Each time I use the “Load training data” option I can see the number of records that were processed and skipped. I ran the load a couple of times gradually increasing my date range. This did increase the amount of data that was considered but even when some records weren’t skipped the quality was pretty poor. (This was simply a reflection on the quality of my test data!)

I guess my problem is going to be pretty common. To be able to create a model which works I needed to create a minimum of valid 50 records. My amazingly poor test data gave me just three!

I actually found I needed much more than 50 records before my model started to return meaningful results! The minimum data volume is important but you also need multiple examples for each skill. I would suggest you need an absolute minimum of 10 examples per skill. If you have 10 skills then you are going to really need 100+ records.

If you have poor quality test data or maybe this is a new Dynamics 365 instance then all is not lost. As you can import data to be trained from an Excel spreadsheet. (or two!) As I assume many people will use this approach to generate their initial test data I will explain the steps I followed below.

Note: I will give some additional information on the “Load Training data” option later in this post. As you will find it useful when re-training your model.

Sorry but there are quite a few steps involved in creating your data in Excel and importing it. But the process is actually quite straight forward!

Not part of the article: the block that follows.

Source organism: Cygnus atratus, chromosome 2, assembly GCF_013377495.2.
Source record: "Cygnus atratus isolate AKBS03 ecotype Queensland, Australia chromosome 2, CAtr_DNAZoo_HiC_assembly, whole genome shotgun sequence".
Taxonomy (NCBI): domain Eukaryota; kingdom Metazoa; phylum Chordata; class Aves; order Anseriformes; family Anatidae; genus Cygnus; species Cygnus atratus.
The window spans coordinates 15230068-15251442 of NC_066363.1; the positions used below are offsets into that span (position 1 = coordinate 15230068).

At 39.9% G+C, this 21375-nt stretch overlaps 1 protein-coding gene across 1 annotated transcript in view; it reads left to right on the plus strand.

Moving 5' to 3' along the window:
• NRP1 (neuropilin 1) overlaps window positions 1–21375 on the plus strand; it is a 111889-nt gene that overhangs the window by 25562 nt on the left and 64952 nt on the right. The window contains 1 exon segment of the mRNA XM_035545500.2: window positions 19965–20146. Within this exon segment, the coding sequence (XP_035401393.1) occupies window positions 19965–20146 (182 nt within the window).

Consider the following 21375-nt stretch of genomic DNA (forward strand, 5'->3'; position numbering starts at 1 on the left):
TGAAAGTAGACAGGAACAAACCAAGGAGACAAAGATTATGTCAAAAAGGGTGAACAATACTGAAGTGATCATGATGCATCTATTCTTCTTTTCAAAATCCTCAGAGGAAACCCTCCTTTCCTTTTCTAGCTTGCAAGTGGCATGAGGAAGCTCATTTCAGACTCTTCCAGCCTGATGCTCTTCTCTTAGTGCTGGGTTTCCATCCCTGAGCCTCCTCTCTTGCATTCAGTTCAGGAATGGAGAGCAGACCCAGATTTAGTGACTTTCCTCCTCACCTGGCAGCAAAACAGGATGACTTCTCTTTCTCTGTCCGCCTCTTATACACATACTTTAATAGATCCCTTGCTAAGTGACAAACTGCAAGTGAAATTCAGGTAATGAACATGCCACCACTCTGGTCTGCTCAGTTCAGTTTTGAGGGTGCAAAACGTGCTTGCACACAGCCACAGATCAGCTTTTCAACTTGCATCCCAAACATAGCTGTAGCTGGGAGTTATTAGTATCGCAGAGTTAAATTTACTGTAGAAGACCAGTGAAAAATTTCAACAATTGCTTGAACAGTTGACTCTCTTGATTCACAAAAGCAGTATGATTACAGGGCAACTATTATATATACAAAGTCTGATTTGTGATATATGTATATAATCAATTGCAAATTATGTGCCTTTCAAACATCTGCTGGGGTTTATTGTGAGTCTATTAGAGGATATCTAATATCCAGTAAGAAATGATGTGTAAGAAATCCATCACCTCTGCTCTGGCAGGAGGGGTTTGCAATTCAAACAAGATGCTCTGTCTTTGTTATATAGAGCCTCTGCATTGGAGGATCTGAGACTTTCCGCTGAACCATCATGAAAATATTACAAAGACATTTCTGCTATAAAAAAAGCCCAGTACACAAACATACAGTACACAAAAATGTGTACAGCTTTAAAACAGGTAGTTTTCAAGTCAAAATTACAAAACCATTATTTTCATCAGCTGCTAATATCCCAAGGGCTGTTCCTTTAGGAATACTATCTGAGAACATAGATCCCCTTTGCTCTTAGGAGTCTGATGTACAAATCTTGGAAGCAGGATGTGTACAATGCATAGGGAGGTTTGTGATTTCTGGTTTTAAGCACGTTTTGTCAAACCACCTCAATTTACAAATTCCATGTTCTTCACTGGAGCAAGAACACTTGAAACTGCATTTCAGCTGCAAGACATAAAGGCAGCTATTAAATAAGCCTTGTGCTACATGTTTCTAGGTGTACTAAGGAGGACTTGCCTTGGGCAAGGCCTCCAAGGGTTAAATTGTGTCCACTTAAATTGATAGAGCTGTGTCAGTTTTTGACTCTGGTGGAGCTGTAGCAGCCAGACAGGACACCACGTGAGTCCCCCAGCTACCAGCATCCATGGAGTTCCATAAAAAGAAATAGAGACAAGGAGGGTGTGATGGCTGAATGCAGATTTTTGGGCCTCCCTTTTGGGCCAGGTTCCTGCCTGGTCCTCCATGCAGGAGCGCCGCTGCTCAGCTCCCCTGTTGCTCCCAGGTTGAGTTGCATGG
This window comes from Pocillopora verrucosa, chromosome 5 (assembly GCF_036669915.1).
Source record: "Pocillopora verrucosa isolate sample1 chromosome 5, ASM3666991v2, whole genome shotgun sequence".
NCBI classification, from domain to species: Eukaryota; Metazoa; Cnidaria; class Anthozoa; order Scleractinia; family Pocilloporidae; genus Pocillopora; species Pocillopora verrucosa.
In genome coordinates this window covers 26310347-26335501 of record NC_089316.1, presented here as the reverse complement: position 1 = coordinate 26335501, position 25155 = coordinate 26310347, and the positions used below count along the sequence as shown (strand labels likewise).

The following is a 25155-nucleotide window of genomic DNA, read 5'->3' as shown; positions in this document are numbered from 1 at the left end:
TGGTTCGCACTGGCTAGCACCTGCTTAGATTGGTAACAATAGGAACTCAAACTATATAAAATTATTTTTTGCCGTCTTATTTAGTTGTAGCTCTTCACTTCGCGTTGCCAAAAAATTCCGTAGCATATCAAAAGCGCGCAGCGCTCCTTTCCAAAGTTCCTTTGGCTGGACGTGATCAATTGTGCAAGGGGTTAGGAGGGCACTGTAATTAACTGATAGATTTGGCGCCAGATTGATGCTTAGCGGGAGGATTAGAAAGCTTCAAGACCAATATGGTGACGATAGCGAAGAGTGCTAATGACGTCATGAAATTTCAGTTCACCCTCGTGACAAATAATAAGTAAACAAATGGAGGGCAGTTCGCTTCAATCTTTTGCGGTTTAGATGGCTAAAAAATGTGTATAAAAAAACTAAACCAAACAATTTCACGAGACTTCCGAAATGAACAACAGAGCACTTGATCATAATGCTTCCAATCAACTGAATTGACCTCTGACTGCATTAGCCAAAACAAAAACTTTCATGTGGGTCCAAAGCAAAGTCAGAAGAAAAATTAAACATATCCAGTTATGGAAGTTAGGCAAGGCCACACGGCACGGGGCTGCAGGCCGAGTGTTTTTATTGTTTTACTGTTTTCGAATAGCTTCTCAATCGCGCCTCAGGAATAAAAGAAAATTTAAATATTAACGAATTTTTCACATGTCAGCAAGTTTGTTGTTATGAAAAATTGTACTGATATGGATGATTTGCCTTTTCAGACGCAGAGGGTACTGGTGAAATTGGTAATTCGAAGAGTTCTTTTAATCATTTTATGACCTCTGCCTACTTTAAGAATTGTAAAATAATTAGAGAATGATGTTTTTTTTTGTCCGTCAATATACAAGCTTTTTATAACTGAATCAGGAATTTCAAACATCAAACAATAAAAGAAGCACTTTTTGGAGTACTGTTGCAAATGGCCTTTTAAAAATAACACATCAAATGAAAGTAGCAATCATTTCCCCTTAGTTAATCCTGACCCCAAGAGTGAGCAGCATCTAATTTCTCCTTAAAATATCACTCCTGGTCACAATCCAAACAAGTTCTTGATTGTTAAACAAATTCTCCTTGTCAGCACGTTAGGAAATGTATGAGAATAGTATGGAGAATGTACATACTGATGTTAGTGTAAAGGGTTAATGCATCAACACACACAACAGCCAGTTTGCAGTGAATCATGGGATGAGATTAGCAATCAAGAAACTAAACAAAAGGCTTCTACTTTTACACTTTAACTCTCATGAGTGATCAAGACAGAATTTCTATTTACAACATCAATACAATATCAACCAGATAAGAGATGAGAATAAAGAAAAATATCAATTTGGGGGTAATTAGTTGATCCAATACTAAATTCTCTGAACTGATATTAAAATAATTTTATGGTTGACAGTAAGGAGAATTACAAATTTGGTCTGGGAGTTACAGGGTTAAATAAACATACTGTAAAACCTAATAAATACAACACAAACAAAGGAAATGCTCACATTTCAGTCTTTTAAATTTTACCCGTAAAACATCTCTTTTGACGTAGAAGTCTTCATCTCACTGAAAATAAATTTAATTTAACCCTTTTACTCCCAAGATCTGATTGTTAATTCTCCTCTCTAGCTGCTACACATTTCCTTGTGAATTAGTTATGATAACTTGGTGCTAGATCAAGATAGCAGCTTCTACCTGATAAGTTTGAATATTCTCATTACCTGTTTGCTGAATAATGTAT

I first created two spreadsheets. The first needed to be called “msdyn_ocsitrainingdata.csv“, this contained details of my model and the input data. It also contained a unique record name that will link to my second spreadsheet. My second spreadsheet was called “msdyn_ocsitdskill.csv“. This contained a row for each skill used in connection with my input data.

Tip: Sometimes I created two or more rows in “msdyn_ocsitdskill.csv” for each reference. As the agent might have needed multiple skills to resolve a particular case.

Below you can see my “msdyn_ocsitrainingdata.csv” spreadsheet. Notice the column names of “Skill finder model”, “Training record name” and “Input Data”. You should use the same column names in your spreadsheet!

Below you can see my “msdyn_ocsitdskill.csv” spreadsheet. Notice the column names of “Training record name”, “Characteristic mapping” and “Characteristic”. You should use the same column names in your spreadsheet.

My characteristics had names which matched the skills I created previous in step one.

I put the same value into the “Characteristic mapping” and “Characteristic” columns. To be honest I wasn’t 100% clear on the difference between these columns. But this approach worked for me!

Now I’d created my sample data in these two spreadsheets I wanted to import them together. Do to this I created a “zip” file that contained both of my spreadsheets. Below you can see that I have selected both csv files in file explorer. I then used the “Send to” option and selected “Compressed (zipped) folder”.

Now I had my data I needed to import that into my model. So back in the Omnichannel admin center I using the “Import Excel” option. This can be found in the “Training data” tab of your skill finder model. (As shown below.)

Hopefully you have imported data into Dynamics 365 from Excel before! As we are going to use the standard Excel import approach. But don’t worry if you haven’t as I explain all of the steps below. First a dialog will appear and you can choose a file. This will be the zip file you just created.

After clicking next you should see a summary page something like the one shown below. Here you will see that I am going to import both spreadsheets from my zip file together.

Clicking next again lets you select the data map that will define how the columns in the spreadsheet will map to columns in my training data. Lucky for us all we need to do at this stage is stick with the default approach. So we just accept the “Default (Automatic Mapping)” option.